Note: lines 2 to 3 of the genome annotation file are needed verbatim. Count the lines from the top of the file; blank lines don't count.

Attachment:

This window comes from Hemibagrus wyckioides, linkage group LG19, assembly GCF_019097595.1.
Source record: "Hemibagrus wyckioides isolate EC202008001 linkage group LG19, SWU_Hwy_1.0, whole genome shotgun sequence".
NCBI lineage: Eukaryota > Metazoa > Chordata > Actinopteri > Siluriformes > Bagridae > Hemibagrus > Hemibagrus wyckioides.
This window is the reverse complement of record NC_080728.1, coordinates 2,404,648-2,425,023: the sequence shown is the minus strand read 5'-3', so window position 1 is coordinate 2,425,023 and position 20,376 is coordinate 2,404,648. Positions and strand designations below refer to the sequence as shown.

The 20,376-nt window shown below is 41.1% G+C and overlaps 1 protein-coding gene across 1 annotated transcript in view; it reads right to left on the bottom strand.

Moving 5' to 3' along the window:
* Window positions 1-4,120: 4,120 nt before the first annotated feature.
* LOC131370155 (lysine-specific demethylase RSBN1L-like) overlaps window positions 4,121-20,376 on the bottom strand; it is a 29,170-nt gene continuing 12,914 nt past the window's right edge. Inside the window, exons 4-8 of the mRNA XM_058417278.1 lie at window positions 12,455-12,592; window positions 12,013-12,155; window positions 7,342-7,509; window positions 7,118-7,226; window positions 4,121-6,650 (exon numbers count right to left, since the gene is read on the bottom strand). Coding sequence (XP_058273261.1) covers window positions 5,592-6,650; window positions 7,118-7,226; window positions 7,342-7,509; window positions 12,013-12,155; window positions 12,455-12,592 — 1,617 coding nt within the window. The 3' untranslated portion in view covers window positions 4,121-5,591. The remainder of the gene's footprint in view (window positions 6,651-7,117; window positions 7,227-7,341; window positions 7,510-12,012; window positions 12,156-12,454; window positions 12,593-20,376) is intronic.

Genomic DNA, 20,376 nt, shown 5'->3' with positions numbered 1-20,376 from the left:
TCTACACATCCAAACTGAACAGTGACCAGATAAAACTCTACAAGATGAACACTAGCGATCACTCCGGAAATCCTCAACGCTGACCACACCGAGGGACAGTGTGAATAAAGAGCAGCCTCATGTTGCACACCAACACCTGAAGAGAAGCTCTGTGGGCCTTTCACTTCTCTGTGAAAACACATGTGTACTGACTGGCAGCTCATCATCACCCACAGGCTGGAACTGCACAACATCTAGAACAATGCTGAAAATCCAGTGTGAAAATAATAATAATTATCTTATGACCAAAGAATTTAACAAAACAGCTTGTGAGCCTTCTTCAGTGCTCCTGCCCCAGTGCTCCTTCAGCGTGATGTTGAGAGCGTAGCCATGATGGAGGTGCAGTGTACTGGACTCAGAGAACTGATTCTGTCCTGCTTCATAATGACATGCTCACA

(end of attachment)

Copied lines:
Source record: "Hemibagrus wyckioides isolate EC202008001 linkage group LG19, SWU_Hwy_1.0, whole genome shotgun sequence".
NCBI lineage: Eukaryota > Metazoa > Chordata > Actinopteri > Siluriformes > Bagridae > Hemibagrus > Hemibagrus wyckioides.